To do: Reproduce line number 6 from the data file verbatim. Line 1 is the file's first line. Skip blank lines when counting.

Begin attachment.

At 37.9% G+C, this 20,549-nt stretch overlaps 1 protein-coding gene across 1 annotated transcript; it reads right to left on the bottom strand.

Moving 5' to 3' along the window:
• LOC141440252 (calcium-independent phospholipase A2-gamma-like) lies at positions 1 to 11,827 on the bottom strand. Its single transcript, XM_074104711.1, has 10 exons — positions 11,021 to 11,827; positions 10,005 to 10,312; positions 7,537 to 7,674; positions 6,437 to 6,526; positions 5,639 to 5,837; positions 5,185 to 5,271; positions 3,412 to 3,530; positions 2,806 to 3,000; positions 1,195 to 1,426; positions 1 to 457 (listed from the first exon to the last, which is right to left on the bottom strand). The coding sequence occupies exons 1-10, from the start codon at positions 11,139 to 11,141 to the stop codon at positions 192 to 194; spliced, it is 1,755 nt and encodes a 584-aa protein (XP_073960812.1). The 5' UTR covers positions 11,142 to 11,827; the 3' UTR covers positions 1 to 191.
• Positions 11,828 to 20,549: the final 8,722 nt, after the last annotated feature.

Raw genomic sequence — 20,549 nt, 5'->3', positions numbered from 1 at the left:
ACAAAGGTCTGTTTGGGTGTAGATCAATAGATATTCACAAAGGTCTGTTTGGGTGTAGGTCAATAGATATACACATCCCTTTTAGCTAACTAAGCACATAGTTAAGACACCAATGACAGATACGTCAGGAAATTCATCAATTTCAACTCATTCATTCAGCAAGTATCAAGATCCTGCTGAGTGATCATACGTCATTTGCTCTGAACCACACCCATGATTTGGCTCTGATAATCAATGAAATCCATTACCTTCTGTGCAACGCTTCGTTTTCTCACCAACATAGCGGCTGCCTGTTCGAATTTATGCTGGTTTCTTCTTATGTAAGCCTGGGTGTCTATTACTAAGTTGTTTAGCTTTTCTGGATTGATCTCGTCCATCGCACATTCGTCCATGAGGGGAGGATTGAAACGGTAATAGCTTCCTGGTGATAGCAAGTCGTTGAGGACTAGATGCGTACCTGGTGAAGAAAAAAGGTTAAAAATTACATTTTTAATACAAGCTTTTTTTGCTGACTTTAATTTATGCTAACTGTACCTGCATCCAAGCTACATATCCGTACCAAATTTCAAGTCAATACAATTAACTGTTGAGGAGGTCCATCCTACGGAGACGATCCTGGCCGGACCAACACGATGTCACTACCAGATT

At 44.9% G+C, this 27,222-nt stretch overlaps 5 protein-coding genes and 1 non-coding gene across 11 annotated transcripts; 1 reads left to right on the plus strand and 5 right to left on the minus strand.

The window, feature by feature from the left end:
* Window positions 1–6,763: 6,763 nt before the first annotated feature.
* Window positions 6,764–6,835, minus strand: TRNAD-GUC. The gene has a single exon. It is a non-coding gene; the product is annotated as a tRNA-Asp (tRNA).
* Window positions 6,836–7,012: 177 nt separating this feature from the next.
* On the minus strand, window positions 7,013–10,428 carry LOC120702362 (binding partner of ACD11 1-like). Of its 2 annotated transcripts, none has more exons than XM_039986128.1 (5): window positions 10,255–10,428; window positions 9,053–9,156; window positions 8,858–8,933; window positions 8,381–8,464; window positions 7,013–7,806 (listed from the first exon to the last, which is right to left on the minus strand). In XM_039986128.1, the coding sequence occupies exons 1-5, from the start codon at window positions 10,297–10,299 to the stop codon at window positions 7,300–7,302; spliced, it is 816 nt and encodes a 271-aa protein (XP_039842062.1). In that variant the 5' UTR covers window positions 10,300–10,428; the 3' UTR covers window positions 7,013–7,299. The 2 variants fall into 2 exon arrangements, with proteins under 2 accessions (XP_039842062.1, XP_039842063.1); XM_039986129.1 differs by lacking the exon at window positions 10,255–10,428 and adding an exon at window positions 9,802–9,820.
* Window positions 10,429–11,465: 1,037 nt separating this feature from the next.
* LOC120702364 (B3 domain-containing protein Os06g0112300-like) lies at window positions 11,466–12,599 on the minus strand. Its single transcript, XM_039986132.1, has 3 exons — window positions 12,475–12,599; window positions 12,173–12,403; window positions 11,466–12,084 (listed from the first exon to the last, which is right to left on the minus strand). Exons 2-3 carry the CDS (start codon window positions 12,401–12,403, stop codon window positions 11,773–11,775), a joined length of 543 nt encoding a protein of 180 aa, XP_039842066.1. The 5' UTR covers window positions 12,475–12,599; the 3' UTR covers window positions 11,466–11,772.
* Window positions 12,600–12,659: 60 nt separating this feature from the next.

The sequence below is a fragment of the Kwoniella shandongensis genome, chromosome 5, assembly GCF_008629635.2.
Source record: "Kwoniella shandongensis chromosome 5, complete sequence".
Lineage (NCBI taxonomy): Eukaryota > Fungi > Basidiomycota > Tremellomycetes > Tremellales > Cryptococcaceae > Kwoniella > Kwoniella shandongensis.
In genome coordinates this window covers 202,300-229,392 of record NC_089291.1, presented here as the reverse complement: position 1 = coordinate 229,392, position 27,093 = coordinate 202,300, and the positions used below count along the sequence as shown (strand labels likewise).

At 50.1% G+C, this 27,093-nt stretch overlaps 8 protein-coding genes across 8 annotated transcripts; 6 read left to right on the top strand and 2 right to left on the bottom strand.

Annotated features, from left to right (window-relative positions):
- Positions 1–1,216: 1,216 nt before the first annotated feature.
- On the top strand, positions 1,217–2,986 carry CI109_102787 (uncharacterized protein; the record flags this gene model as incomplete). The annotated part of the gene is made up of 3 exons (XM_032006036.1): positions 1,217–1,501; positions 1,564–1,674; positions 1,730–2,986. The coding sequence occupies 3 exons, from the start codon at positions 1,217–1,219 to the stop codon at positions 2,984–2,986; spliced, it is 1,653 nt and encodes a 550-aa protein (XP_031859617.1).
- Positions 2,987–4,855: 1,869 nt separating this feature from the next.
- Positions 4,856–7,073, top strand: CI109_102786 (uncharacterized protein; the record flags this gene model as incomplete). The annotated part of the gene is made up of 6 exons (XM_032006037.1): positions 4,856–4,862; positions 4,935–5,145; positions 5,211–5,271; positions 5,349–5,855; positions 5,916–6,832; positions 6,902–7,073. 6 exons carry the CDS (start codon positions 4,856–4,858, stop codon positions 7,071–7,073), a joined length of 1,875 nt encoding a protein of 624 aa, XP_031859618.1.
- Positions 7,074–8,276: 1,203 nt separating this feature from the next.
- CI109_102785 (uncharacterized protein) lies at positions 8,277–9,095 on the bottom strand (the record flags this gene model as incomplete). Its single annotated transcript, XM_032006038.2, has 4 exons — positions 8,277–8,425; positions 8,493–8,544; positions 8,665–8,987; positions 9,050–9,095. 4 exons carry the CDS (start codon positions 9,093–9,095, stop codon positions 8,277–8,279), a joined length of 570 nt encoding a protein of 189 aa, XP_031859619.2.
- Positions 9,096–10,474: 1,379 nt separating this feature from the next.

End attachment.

ACAAAGGTCTGTTTGGGTGTAGATCAATAGATATTCACAAAGGTCTGTTTGGGTGTAGGTCAATAGATATACACATCCCTTTTAGCTAACTAAGCACATAGTTAAGACACCAATGACAGATACGTCAGGAAATTCATCAATTTCAACTCATTCATTCAGCAAGTATCAAGATCCTGCTGAGTGATCATACGTCATTTGCTCTGAACCACACCCATGATTTGGCTCTGATAATCAATGAAATCCATTACCTTCTGTGCAACGCTTCGTTTTCTCACCAACATAGCGGCTGCCTGTTCGAATTTATGCTGGTTTCTTCTTATGTAAGCCTGGGTGTCTATTACTAAGTTGTTTAGCTTTTCTGGATTGATCTCGTCCATCGCACATTCGTCCATGAGGGGAGGATTGAAACGGTAATAGCTTCCTGGTGATAGCAAGTCGTTGAGGACTAGATGCGTACCTGGTGAAGAAAAAAGGTTAAAAATTACATTTTTAATACAAGCTTTTTTTGCTGACTTTAATTTATGCTAACTGTACCTGCATCCAAGCTACATATCCGTACCAAATTTCAAGTCAATACAATTAACTGTTGAGGAGGTCCATCCTACGGAGACGATCCTGGCCGGACCAACACGATGTCACTACCAGATT